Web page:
Even babies - who cannot eat anything solid yet - can possibly suffer from tooth decay.
Sugar-rich diets and a poor lifestyle have been known to be the leading factors for a high rate of dental cavities and tooth decay in children of all ages - and this has also been the case in the UAE.
Dr Mohammad Naji, dentistry expert in the Middle East and executive director of Liberty Medical Group, said this is because of the lack of awareness and the failure to maintain good oral hygiene and a healthy diet.
Even babies - who cannot eat anything solid yet - can possibly suffer from tooth decay, Dr Naji said, referring to the condition known as the 'nursing bottle syndrome'.
"In one of the cases, parents complained that their baby's teeth were turning black and had cavities. It was found that the child was fed on bottled milk all night so he could remain quiet and sleep. This meant that his teeth were in constant contact with sugary milk, which led to the development of cavities in all his teeth. Later, his teeth had to be root-canaled and rehabilitated until new teeth came out."
Dr Naji said everyone must start good oral hygiene practices and a nutritious diet at a young age.
"Parents must brush their teeth with their children to show them how to do it and make it a habit and an enjoyable experience."
Children must also visit a dentist as soon as their first tooth comes out at the age of six to eight months, he said, quoting the standard prescribed by the American Academy of Paediatric Dentistry.
"This first visit to the dentist must be done just to see if the tooth is coming out well and is healthy. Also, don't let them get scared of the dentist, make the visit sound like a fun experience," Dr Naji added.
Most dental concerns among children, however, are of "non-serious nature" and can be solved and prevented through timely intervention, according to another dentist, Dr Sylvia Magdy Mounir of Aster Clinic at Arabian Ranches.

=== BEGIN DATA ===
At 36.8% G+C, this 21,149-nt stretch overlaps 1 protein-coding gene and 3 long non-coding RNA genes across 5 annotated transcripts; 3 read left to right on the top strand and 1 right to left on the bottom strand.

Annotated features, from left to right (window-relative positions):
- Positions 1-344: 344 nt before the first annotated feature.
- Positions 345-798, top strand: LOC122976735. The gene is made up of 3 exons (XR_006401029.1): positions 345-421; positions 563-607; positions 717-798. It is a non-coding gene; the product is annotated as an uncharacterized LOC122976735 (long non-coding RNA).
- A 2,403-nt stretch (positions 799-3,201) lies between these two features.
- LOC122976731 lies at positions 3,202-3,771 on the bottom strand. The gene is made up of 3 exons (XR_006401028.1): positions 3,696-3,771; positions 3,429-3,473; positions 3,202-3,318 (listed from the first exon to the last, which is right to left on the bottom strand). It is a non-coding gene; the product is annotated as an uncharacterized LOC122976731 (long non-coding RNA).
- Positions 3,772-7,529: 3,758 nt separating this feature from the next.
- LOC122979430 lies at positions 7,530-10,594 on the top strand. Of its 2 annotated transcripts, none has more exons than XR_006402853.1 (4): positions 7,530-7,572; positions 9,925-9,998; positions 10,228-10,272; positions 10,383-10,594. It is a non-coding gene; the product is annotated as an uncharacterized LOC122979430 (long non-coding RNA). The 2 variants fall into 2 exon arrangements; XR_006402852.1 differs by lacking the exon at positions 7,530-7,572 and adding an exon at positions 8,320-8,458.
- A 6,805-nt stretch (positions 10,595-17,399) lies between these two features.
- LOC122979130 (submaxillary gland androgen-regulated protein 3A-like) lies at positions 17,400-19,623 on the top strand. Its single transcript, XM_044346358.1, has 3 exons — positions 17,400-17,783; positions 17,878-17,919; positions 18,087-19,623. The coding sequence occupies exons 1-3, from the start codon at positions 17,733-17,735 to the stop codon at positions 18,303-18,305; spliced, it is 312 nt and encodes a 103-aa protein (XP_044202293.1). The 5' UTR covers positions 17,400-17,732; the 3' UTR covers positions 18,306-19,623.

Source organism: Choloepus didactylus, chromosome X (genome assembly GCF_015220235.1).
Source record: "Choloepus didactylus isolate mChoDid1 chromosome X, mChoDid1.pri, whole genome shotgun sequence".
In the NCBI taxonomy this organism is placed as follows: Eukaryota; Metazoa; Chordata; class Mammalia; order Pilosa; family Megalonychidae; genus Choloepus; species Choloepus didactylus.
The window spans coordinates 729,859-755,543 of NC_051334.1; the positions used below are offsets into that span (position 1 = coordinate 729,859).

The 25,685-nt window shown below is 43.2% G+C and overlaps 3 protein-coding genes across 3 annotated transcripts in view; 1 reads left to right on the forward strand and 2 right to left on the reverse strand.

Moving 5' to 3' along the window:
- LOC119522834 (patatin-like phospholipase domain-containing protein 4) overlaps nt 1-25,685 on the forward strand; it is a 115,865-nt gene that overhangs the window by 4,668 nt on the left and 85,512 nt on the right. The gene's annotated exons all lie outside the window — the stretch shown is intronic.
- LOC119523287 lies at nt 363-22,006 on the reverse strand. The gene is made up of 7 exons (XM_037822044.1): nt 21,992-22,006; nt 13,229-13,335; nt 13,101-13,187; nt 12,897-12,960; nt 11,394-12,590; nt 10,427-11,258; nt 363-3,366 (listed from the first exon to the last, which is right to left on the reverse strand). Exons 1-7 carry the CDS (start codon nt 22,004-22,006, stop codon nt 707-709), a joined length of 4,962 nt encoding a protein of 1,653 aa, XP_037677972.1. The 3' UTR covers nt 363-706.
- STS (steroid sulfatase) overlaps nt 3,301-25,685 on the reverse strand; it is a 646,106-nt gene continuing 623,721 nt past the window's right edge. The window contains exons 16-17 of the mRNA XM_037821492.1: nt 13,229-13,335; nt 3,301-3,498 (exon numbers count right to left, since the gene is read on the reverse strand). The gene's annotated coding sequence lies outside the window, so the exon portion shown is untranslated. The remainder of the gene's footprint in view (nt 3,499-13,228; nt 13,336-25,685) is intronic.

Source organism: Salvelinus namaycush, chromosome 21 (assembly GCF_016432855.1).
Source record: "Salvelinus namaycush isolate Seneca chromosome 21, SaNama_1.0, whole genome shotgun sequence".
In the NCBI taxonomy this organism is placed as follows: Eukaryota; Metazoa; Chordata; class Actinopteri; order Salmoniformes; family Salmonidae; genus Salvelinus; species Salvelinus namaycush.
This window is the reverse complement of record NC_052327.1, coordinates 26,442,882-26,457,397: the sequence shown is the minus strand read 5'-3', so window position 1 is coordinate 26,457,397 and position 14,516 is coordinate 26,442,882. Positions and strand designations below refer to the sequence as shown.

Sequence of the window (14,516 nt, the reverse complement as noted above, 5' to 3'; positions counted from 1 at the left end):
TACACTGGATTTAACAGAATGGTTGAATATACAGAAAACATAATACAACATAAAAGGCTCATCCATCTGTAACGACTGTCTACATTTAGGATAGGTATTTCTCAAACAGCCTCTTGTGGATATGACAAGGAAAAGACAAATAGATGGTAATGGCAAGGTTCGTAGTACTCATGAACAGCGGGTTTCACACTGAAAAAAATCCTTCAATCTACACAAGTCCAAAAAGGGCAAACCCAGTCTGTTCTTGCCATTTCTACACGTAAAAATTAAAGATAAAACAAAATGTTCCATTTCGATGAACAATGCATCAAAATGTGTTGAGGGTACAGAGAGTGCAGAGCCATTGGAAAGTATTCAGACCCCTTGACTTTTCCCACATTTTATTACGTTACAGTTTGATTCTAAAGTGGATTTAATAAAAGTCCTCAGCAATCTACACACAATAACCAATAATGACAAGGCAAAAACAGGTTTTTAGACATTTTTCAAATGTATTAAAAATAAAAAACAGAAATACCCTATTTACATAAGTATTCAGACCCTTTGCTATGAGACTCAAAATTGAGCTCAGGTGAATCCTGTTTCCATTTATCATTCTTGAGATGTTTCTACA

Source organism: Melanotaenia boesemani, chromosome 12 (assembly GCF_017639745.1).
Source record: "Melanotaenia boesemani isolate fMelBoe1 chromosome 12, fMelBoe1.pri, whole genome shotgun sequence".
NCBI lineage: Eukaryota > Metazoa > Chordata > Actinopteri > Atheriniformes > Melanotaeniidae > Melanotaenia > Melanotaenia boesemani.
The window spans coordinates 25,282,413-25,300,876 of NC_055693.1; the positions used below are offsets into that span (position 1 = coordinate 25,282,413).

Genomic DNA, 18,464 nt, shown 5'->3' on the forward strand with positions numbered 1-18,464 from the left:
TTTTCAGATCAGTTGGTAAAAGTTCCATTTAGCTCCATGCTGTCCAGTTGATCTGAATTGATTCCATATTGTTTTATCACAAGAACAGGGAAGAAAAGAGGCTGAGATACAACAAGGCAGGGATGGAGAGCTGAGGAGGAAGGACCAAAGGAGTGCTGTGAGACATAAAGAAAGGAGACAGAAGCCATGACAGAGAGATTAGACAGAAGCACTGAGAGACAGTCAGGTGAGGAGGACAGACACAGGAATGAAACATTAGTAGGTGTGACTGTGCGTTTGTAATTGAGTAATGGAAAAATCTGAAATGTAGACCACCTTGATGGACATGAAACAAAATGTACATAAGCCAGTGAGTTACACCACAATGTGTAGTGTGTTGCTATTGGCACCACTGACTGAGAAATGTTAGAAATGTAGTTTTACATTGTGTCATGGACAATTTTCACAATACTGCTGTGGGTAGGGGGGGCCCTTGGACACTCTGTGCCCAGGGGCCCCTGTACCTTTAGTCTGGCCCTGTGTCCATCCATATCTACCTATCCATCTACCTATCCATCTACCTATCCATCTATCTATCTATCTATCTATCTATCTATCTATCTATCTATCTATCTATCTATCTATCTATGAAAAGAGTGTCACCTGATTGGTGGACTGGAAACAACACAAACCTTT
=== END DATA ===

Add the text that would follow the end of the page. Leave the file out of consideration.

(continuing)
She added that cavities and tooth decay are usually observed in kids because their tooth enamel is not yet as strong as an adult's enamel.
"The enamel of a child's tooth is 50 per cent thinner than the enamel of an adult tooth, so if decay starts, it causes more damage, more quickly. If left unchecked, it can then turn into a cavity. Regular dentist visits can help stop it from turning into a bigger problem."
Another disease that Dr Mounir said was prevalent among kids in the region was gum disease or gingivitis.
"Gums hold on to the teeth and protect them. Healthy gums ensure healthy teeth. Plaque is normally formed on a daily basis, so if it is not cleaned, it gets calcified. This calcified layer leads to gum inflammation - swelling or bleeding of gums, bone loss and, finally, tooth loss."
Dentists agreed that kids are most prone to dental issues from two years onwards, once they get most of their milk teeth and they still need the help of their parents to brush them properly.
Dr Sanoop George, specialist endodontist at RAK Hospital, said the best way to fight tooth decay is to teach kids to brush their teeth at least twice a day and floss regularly. Their toothpaste must also contain fluoride to fully protect their teeth.
He also pointed out that most dental issues emerge from poor dietary habits.
"We need to avoid giving children food that contains a lot of sugar as much as possible. But since it's impossible to completely avoid sugary food, parents should ensure that children rinse their mouths or brush their teeth after eating anything sweet," Dr George said.
Parents play a crucial role in helping children develop an oral hygiene routine, he added. A kid must, in fact, be supervised while brushing for the first 12 years, until motor and mental functions allow the child to routinely perform the proper technique alone.
"Routine dental visits, typically every six months, are also important to catch any disease," Dr George said.